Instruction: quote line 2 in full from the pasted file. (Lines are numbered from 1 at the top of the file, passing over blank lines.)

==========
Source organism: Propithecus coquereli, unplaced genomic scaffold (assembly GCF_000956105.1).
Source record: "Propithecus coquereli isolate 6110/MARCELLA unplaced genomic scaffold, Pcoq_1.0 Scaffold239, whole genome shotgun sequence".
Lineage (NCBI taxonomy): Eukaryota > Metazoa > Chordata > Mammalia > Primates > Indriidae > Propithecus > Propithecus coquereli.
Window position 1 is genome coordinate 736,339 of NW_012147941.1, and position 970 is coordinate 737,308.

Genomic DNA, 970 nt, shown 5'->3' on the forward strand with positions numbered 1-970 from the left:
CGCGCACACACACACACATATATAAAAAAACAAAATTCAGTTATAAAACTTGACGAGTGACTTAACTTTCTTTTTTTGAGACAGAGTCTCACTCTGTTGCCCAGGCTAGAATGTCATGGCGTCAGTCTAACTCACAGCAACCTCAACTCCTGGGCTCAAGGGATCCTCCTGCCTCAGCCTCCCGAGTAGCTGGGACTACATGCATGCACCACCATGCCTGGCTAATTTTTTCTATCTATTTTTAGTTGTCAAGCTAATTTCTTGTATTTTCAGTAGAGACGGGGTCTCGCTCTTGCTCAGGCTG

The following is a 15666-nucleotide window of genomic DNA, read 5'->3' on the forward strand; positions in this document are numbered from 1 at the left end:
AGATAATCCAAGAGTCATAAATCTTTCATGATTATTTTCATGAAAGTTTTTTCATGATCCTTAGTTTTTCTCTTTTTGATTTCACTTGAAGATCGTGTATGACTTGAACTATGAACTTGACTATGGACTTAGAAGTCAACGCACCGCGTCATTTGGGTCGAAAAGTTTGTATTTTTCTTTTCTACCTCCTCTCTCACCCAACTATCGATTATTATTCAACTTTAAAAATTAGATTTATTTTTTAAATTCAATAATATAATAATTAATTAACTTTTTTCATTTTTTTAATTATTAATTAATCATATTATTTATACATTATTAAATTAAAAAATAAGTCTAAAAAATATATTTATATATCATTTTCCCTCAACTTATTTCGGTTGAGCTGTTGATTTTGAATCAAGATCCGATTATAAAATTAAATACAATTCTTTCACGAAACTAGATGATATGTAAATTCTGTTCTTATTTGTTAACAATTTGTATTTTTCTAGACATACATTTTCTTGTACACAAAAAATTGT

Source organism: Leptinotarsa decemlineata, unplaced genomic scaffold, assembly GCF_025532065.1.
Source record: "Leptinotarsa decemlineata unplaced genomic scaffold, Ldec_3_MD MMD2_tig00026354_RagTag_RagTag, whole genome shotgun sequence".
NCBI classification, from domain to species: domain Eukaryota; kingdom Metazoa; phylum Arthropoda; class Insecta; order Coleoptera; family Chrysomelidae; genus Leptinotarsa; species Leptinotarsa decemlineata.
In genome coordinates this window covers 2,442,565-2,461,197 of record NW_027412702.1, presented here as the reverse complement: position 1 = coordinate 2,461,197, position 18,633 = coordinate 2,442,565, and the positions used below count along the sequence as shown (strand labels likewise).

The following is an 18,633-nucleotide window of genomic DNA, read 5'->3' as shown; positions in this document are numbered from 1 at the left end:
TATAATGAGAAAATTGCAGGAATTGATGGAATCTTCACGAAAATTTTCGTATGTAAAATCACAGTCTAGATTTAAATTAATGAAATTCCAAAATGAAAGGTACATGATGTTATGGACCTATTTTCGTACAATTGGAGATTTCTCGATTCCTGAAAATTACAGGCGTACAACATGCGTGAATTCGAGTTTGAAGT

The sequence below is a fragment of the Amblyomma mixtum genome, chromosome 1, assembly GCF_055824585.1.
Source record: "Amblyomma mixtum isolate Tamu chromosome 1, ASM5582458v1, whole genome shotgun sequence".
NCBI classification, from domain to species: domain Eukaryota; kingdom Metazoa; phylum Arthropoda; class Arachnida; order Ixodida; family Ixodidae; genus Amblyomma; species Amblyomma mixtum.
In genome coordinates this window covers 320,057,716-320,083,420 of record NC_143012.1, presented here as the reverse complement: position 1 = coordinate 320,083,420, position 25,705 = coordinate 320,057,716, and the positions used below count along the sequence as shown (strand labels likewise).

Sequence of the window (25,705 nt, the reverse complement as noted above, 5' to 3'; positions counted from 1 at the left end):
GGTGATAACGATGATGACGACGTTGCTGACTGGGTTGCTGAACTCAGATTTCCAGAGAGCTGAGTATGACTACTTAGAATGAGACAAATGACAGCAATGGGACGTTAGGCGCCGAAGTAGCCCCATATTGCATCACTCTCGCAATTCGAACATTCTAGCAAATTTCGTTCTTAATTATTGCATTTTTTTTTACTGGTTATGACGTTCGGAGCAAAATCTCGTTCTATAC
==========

Source record: "Propithecus coquereli isolate 6110/MARCELLA unplaced genomic scaffold, Pcoq_1.0 Scaffold239, whole genome shotgun sequence".